Work has started on the redevelopment and extension of Horsforth Mill in Leeds where
Fusion Building Systems is designing and manufacturing a light gauge steel superstructure for 50 luxury apartments, contracted by Landstock Developments (Northern) Ltd.
Horsforth corn mill is a Grade II listed building dating back to the 1770s. Sadly neglected for decades, planning permission was secured last year to transform its shell into residential accommodation akin to the surrounding area, with work to be carried out by Landstock in partnership with Khalsmith Ltd.
Prior to starting on site, Fusion worked with Landstock on the designs for a light gauge
steel superstructure which could house 50 of a total 89 luxury apartments, link two buildings together and incorporate a stone exterior to match the stone-faced frontage of the former mill building.
Fusion delivered the first floor and wall ‘cassettes’ to site at the end of May (2017) and is working to an agreed 18-week build programme. The process will see the latest in offsite design and construction technology used to manufacture and erect the five-storey structure, enabling restoration specialist Landstock, to build what promises to be one of the area’s most prominent and desirable residential addresses.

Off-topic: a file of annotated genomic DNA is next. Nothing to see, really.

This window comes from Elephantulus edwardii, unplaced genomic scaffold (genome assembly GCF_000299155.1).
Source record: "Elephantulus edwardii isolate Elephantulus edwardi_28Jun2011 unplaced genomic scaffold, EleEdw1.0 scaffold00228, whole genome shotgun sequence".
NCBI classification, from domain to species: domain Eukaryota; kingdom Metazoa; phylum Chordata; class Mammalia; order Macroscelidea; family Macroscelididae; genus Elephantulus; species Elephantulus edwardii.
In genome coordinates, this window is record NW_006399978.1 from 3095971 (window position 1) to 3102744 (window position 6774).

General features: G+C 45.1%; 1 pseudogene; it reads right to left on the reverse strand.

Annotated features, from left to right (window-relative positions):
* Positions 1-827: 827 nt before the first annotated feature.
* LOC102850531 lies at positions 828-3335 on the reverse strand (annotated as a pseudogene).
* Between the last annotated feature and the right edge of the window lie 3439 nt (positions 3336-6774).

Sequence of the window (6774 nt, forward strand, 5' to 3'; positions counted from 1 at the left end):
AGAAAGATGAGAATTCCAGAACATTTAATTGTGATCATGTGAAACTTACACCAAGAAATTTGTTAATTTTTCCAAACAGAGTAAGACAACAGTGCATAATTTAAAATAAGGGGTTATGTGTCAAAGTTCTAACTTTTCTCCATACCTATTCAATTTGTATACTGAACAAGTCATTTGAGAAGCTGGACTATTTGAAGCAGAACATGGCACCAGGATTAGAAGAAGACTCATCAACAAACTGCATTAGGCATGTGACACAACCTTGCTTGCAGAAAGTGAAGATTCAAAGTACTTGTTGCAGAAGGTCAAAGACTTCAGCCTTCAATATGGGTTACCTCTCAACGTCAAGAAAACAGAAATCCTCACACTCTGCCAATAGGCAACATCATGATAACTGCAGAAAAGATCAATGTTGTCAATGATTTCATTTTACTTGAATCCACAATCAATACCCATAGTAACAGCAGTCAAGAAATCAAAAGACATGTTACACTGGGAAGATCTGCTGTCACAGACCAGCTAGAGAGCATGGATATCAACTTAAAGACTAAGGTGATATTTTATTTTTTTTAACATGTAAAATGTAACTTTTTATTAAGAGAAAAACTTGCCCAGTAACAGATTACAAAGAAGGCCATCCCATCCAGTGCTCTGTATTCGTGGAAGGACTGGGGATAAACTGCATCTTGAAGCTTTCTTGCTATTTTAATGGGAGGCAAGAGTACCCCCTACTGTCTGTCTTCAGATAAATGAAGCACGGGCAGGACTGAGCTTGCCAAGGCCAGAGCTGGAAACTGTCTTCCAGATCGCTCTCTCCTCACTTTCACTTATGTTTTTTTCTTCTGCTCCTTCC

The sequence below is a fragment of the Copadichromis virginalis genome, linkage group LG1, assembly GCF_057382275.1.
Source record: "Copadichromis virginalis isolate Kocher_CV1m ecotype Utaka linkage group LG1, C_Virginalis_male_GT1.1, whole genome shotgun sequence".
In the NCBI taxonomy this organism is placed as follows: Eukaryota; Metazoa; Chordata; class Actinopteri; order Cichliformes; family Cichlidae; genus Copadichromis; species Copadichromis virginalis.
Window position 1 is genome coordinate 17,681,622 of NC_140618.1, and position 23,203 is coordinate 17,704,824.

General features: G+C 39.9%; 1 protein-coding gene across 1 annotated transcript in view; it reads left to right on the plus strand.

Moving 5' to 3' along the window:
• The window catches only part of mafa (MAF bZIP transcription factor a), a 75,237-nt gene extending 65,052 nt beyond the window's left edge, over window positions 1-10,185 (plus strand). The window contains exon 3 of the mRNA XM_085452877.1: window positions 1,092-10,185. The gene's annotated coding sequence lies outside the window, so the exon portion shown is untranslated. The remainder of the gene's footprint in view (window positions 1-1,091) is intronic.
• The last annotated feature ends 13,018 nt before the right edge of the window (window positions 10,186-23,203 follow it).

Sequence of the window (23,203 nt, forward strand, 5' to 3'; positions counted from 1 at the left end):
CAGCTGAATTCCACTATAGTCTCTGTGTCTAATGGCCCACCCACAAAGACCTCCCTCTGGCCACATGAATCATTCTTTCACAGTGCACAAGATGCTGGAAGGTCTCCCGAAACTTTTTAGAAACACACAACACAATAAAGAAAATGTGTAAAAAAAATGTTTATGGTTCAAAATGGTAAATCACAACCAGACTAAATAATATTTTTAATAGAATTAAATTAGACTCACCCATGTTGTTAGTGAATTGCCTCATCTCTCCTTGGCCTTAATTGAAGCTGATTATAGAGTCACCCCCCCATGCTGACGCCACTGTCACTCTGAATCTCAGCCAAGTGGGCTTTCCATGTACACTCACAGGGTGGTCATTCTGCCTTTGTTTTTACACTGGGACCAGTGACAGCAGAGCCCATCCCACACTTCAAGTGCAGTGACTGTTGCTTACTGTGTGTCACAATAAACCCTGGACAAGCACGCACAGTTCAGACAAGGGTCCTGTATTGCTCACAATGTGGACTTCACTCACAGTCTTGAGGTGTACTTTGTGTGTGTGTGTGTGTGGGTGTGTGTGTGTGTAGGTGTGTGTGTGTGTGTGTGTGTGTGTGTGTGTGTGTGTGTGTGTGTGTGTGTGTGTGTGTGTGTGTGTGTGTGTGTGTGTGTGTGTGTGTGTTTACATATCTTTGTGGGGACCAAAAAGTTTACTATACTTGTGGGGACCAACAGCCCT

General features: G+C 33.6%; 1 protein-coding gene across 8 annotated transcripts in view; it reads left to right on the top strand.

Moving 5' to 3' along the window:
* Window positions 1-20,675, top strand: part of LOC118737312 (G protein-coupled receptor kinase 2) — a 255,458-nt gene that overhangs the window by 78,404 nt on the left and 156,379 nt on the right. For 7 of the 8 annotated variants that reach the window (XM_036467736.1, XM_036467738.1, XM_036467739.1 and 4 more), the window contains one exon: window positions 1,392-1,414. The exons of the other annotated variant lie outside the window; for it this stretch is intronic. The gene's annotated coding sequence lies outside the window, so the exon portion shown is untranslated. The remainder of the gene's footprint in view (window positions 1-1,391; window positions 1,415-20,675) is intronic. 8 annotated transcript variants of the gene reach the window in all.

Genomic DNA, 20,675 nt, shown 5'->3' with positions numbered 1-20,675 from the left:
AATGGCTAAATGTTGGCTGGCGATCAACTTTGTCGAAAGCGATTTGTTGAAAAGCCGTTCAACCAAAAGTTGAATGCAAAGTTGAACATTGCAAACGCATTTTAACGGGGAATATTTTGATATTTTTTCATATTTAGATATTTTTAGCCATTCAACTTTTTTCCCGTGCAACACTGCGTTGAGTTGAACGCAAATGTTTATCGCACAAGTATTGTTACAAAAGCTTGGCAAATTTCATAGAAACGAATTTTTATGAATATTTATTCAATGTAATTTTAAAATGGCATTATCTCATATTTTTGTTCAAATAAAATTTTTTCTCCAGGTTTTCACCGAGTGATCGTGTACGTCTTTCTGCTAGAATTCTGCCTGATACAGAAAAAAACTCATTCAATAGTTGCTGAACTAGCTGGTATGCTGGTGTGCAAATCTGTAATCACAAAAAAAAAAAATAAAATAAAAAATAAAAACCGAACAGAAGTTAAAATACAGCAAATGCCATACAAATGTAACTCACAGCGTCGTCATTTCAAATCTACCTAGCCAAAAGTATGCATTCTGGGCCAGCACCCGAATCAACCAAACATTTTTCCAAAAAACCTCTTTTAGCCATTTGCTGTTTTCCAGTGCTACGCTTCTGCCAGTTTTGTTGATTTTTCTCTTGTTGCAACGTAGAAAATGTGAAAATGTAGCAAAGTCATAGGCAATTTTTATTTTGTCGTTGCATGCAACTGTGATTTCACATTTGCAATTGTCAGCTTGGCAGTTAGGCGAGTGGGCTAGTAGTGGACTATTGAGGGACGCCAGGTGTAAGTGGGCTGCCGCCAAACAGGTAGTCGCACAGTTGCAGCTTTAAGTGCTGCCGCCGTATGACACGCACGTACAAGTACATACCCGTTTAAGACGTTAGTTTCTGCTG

Stewart Hackney, Fusion Business Development Manger, said: “Horsforth Mill is a perfect example of how modern methods of construction can interface with a historical building to extend its life into the 21st century.
“The use of our bespoke light gauge steel system will enable two buildings, old and new, to be linked together and in doing so, regenerate a disused brownfield site and help to preserve part of our industrial heritage. The flexibility of our design and manufacture process means we can tailor-make options for projects which are as individual and significant as Horsforth Mill. We hope that as part of the successful delivery of this project, the industry as a whole will further appreciate the adaptability and relevance of offsite methods of construction for future developments.”
For further information visit www.landstock.net